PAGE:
Five years ago, Malala Yousafzai was listed among the most influential teenagers in the world. Her position is now contested by climate activist Greta Thunberg. Thankfully, they don’t compete with each other for fame. They do, however, challenge assumptions about what can and cannot be done in politics. Especially by girls.
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Malala Yousafzai advocates for girls’ education, while Greta Thunberg demands climate action. Thankfully, they don’t compete with each other for fame. They do, however, challenge assumptions about what can and cannot be done in politics. Especially by girls. For the European Week of the Girl, Eurozine offers reads which may help girls navigate the treacherous swamps of international politics.
Farewell to György Konrád
György Konrád (1933–2019) was one of the intellectual leaders of the democratic transformation in Hungary, whose writings – banned at home – inspired a political generation throughout Central Europe and beyond. Publisher Gábor Csordás remembers Konrád’s wisdom and serenity, even in the face of censorship, surveillance and denunciation.
Both Russia and Turkey are ethnically diverse former empires that underwent similar processes of modernization and had similar relationships with the West. Today, they have revived a civilizational paradigm with a strong authoritarian and anti-western character. Precisely this resemblance is resurrecting rivalry for power and influence in the region.
Disinformation and audience fragmentation pose major questions for the future of the public sphere. Media literacy is increasingly being seen as one response. But what precisely is to be taught? Central to one media literacy project in Croatia is giving voice to migrants and refugees.
The emotional politics of Brexit
Apposite though the ‘heroic failure’ analysis is, the politics of self-pity is not limited to Brexit. Writing from Wales, Angharad Closs Stephens asks whether peripheral national movements also share something of this sense of woundedness. At the emotional level, the boundaries between progressive and reactionary politics are less clear cut than we may like to think.
Media professionals often engage in a collective hysteria. They complain about their loss of authority, signalling a deep unwillingness to take responsibility for our trade’s failures and, often, complicity. And yet, the ‘post-truth era’ is not a death toll of journalism, but the signal of a necessary change.
Europe today is divided not by developmental or systemic differences, but two competing ideologies. They cannot co-exist, like political parties, but must displace each other’s vision for the West. But while liberal democracies adhere to a liberal international order, and leaders like Orbán define the West in narrow ethnonationalist terms, a whole new East-West front opens up between the US and an ascendant China.
An interview with Kate Brown
In the aftermath of the Chernobyl accident, international agencies dismissed local doctors’ warnings about a ‘public health catastrophe’ in order to suppress scandal over nuclear tests carried out by the West since the 1950s. Kate Brown talks to Aro Velmet about the secret history of radiation and what Chernobyl means in the era of climate change.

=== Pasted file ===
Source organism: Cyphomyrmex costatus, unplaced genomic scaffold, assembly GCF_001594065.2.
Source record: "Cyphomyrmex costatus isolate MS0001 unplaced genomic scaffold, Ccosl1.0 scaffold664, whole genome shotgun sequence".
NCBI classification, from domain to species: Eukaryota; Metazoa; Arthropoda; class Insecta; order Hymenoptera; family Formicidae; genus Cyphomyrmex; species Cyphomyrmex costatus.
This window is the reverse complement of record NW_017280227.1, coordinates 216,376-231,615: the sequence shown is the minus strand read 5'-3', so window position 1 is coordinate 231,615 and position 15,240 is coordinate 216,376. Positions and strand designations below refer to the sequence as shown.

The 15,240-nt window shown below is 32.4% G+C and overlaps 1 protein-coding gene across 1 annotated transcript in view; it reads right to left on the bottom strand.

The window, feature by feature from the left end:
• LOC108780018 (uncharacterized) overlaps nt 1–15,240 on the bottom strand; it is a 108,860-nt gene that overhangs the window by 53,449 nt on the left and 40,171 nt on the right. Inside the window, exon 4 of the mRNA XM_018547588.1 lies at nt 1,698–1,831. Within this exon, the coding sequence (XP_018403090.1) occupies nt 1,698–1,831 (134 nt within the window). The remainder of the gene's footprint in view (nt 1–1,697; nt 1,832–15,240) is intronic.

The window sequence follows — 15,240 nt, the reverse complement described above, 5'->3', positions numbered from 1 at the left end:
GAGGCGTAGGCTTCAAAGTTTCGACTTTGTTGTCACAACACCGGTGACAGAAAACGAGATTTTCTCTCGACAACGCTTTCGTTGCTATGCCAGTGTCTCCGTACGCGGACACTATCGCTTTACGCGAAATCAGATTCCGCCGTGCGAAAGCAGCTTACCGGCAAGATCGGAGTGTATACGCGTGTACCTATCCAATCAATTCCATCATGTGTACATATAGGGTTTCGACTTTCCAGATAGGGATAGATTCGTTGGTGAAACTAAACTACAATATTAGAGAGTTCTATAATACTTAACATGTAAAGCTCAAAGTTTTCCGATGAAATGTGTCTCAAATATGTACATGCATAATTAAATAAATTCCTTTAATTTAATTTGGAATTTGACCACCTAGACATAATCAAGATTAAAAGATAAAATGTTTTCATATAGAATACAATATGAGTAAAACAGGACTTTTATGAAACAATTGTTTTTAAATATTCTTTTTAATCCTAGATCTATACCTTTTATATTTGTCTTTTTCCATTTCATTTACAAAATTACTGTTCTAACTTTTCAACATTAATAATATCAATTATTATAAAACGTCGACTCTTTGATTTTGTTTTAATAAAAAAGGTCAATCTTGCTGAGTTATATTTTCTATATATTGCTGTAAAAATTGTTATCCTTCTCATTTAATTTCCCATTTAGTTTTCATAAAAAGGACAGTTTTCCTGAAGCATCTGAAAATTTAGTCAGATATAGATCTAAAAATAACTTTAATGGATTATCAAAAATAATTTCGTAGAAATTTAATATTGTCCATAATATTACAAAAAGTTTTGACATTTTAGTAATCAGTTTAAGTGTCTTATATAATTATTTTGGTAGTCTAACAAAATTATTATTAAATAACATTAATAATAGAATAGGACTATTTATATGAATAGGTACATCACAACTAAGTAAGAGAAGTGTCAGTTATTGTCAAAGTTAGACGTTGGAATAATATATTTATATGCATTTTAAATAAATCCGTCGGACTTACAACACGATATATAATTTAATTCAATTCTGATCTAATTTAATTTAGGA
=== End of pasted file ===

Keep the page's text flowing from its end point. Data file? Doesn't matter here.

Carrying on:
Brexiters claim that the Northern Ireland question is exaggerated by the EU to keep the UK in its orbit. But, as the murder of journalist Lyra McKee showed, the potential for a renewed spiral of sectarian violence is very real. The central problem, writes Peter Geoghegan, is that every side believes it won the war. Equally damaging is the denialism of the British state over its role in the Troubles.
Progressive parties must bundle ecology, anti-authoritarianism and multiculturalism into a political project ‘beyond right and left’, argues Claus Leggewie. Resistance now means social and ecological campaigning against the dominant powers and ideas of industrial modernity. The right is called upon to take part in this new politics of concordance.
Populist pangs in France
The ‘gilets jaunes’ are a complex movement that has grown from a distrust of France’s elites towards demands for citizen-led democracy. Their invocation of the French Revolution has provided the movement with a powerful sense of popular legitimacy but, as Gabriel Bristow argues, contains contradictions of its own.
Paradox is the predominant mode in recent articles on 1989. As historical distance brings greater perspicacity on the past thirty years, so received ideas clash with facts, sharpening the focus for real contradictions.
The rise and contestation of eastern European populism
Eastern Europe is clearly part of a global populist wave, and is now part of the western right-wing populist imaginary as the bedrock for ‘pure’ European values. Only by looking at ‘1989’ from a new angle can we see how populist governments’ rejection of a ‘decadent’ and ‘imperialist’ West merely continues a communist stance, despite their strident anti-communist rhetoric.
Human rights, gender history and the road to 1989
Soviet, Polish, and Czech women were active but sidelined members of pre-1989 dissident groups. This not only kept up conventional gender roles, but shared them with the regimes they were fighting against, a fact concealed by their ‘vernacularized’ concept of human rights.
Three misperceptions of the east-west divide since 1989
It was assumed after 1989 that eastern economies would easily take up western-style capitalism without a ‘third option’. Their transformation was far deeper and more brutal than if socialism had collapsed two decades earlier. As a result, the free movement of labour and capital after 2004 produced lopsided developments, and after the turbulence caused by the 2008 financial crisis the EU became unwilling to reign in new member states’ illiberal governments.